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Trump Officials Just Killed A Safety Rule For Trains Carrying Oil

The costs of the safety rule outweighed the benefits, according to federal officials.

Posted on September 24, 2018, at 6:04 p.m. ET

A 2016 oil train derailment in Mosier, Oregon.
Columbia Riverkeeper

A 2016 oil train derailment in Mosier, Oregon.

The Trump administration on Monday rolled back a safety rule that would have required trains carrying oil and other flammable materials to install special brakes.

The Pipeline and Hazardous Materials Safety Administration announced the rule reversal online, citing an updated federal analysis that found the high costs of implementation outweighed the benefits. PHMSA did not immediately respond to a request for comment.

The rule took effect in 2015 under the Obama administration, following a series of dangerous oil train explosions in Alabama, North Dakota, and elsewhere. Many of these past derailments have resulted in the release of hundreds of thousands of gallons of oil and have prompted local evacuations.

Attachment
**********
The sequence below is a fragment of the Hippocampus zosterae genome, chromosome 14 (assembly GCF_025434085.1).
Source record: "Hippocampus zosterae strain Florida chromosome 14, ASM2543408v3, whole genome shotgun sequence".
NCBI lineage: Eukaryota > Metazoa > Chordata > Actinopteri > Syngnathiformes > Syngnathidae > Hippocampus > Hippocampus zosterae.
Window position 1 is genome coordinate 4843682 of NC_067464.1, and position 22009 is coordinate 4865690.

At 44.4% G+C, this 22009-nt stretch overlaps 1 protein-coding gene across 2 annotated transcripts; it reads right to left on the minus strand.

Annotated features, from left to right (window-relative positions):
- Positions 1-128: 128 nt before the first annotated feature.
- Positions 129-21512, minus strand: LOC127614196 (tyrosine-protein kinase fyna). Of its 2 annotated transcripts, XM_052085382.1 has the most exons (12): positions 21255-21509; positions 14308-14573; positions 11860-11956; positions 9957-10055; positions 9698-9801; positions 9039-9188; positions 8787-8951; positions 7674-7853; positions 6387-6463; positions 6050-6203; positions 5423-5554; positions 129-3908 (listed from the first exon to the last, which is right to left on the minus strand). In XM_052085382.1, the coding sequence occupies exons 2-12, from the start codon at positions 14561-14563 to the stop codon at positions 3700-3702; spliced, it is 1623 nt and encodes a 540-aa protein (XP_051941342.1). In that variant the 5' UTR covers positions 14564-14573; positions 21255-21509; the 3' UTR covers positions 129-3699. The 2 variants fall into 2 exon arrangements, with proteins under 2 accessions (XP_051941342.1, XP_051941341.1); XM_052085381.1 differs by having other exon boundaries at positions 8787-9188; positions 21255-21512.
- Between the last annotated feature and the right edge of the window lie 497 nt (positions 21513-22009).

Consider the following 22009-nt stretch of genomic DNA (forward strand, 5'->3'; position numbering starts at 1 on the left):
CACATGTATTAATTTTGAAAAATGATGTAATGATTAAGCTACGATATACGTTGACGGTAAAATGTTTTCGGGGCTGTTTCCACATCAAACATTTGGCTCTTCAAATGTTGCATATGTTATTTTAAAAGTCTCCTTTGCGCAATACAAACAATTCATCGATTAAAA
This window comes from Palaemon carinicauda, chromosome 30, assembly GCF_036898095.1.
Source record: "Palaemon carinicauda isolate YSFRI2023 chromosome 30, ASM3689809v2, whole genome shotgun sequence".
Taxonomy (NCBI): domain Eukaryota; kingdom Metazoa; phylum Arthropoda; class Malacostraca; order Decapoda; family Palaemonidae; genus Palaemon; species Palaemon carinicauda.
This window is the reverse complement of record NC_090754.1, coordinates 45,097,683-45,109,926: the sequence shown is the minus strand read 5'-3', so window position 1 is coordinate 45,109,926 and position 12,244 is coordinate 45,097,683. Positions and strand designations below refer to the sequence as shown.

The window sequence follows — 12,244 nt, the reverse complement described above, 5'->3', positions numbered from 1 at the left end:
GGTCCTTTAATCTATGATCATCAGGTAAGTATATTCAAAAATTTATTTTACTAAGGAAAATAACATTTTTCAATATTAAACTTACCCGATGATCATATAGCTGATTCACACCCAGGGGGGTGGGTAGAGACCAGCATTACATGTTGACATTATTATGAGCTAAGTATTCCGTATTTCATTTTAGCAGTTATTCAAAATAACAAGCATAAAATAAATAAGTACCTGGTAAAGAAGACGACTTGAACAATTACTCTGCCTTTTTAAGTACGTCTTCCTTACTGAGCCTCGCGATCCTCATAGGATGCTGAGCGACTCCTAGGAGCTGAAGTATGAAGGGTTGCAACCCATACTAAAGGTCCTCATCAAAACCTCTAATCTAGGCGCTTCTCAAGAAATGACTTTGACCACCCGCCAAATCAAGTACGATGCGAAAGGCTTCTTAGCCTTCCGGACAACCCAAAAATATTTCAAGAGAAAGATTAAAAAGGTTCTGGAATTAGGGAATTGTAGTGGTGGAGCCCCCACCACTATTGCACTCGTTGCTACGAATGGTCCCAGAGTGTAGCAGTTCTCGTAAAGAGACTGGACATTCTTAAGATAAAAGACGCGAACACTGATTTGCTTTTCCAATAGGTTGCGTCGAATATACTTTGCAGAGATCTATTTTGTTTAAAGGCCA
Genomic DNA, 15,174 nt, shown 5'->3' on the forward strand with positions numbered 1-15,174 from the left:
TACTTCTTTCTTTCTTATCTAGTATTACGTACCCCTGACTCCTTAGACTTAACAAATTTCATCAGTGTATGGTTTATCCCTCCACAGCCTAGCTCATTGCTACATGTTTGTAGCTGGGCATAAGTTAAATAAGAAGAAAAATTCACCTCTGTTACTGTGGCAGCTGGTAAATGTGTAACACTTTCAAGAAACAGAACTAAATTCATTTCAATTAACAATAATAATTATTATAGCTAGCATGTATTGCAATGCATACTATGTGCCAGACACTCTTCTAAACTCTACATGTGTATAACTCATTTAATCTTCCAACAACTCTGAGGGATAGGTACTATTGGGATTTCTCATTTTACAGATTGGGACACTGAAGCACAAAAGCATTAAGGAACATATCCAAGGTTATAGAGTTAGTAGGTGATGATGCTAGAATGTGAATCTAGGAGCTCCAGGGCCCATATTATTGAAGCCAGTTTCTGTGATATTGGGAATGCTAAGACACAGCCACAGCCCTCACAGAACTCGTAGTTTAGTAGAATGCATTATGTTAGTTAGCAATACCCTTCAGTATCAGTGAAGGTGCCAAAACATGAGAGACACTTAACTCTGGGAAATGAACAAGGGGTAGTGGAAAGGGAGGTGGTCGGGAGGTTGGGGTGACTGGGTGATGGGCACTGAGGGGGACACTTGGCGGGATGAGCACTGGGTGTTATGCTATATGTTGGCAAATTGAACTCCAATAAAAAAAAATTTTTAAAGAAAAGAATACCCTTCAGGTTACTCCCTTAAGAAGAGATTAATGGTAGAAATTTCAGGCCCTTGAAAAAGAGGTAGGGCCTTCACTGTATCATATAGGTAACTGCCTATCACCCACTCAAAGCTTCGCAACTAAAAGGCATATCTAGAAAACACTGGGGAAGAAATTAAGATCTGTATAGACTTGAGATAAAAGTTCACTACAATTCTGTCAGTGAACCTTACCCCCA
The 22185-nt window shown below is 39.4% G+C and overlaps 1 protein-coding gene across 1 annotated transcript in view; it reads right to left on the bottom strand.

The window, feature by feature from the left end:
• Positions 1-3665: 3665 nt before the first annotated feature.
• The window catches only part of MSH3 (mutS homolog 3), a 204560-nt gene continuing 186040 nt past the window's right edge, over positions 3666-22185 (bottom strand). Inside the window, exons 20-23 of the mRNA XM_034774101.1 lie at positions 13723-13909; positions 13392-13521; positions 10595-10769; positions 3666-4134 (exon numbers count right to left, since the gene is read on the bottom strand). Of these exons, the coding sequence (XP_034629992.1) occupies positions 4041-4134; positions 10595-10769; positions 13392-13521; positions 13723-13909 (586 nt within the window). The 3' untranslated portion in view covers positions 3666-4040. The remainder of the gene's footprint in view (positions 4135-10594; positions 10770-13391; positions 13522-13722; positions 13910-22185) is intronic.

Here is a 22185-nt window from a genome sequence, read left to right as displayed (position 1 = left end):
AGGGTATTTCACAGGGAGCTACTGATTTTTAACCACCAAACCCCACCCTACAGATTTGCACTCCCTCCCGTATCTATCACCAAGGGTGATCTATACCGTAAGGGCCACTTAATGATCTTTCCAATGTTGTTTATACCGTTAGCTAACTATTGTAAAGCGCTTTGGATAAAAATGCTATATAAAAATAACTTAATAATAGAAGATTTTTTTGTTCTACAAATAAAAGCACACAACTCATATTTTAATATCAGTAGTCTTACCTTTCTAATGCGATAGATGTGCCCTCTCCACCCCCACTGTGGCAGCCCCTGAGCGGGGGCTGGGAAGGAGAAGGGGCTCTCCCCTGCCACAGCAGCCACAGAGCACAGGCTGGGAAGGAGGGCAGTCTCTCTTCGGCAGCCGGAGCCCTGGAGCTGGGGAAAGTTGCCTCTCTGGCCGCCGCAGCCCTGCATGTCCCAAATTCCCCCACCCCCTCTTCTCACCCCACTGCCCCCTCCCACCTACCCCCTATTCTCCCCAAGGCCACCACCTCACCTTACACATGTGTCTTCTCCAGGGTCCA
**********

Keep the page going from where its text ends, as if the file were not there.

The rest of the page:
This reversal is just the latest example of the Trump administration undoing oil and gas safety and environmental regulations, coming just a week after the Interior Department axed a rule to curb the leaking of methane, a potent greenhouse gas, from oil and gas drilling on public land.

“The electronically controlled brakes would have been a long-awaited safety improvement,” Fred Millar, an independent consultant specializing in chemical safety and transport, told BuzzFeed News.

By undoing this and other safety rules, Millar said, “the cost will be borne by the people who die or are injured or who have terrible property damage.”

After the 2015 rule was finalized, giving oil-carrying trains until at least 2021 to install the new brake technology, Congress called for an updated analysis on its costs and benefits. Trump officials did that study and concluded in late 2017 that the brake requirements “are not economically justified.”

The Association of American Railroads last fall endorsed the rule’s repeal in its public comments submitted in response to the updated federal analysis.

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